Lake Issyk Kul, Kyrgyzstan, Central Asia

This image was taken as astronauts aboard the International Space Station flew over one of the great mountain ranges of central Asia, the Tien Shan. Lake Issyk Kul (image lower left--182 km long) is among the largest lakes in the world; second largest mountain lake behind Lake Titicaca in South America. The lighter blue tone of the Kapchagay reservoir (image top right) reveals that it is much shallower than the dark blue Issyk Kul. Between the lakes, Almaty, capital city of Kazakhstan, is barely visible on the lower flanks of the mountains. Compared with the atmospheric clarity over the region, a dull gray smog blanket marks the city on this winter day.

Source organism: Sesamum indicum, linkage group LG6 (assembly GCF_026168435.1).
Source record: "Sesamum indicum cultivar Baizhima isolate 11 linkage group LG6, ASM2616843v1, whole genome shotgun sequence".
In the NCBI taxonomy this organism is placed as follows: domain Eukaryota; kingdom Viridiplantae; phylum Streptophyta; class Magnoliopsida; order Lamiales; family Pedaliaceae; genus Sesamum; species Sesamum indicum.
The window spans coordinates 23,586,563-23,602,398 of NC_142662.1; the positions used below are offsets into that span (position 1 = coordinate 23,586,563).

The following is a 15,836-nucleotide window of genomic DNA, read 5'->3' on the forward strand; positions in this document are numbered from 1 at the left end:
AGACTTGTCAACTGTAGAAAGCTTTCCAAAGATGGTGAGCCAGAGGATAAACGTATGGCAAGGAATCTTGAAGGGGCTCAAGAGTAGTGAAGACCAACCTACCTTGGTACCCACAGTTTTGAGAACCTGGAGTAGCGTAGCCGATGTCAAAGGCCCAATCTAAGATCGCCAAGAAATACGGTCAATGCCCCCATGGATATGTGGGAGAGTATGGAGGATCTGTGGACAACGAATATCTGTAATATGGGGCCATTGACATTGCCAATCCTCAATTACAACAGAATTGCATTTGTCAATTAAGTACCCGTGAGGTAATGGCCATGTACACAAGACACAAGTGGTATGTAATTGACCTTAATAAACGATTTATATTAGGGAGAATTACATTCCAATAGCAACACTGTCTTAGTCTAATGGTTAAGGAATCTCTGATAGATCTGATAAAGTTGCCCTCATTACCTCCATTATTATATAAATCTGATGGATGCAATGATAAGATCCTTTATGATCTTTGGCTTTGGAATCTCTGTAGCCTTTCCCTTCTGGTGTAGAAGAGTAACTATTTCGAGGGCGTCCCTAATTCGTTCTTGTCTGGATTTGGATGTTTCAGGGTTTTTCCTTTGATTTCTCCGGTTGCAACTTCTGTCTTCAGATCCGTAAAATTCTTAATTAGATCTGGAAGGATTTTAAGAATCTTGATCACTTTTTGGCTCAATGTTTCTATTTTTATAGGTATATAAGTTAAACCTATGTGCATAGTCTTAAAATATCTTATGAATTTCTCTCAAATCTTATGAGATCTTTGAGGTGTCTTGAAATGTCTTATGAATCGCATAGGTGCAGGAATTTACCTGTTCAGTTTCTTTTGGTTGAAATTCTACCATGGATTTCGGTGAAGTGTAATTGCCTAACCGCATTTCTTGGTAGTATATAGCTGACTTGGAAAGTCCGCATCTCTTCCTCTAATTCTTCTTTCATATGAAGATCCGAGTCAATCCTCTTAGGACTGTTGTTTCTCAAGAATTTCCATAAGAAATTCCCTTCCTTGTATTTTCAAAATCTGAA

Lake Issyk Kul is a Ramsar Wetland site of globally significant biodiversity and forms part of the Issyk-Kul Biosphere Reserve. It has wider historical interest as a way station on one branch of the Silk Road, the ancient overland trade route between Europe and the Far East. Significant ruins dot the shores. Some historians have argued that this part of central Asia was the point of origin for the Black Death that then moved along the Silk Road to Europe and Asia during the early and mid-14th century.

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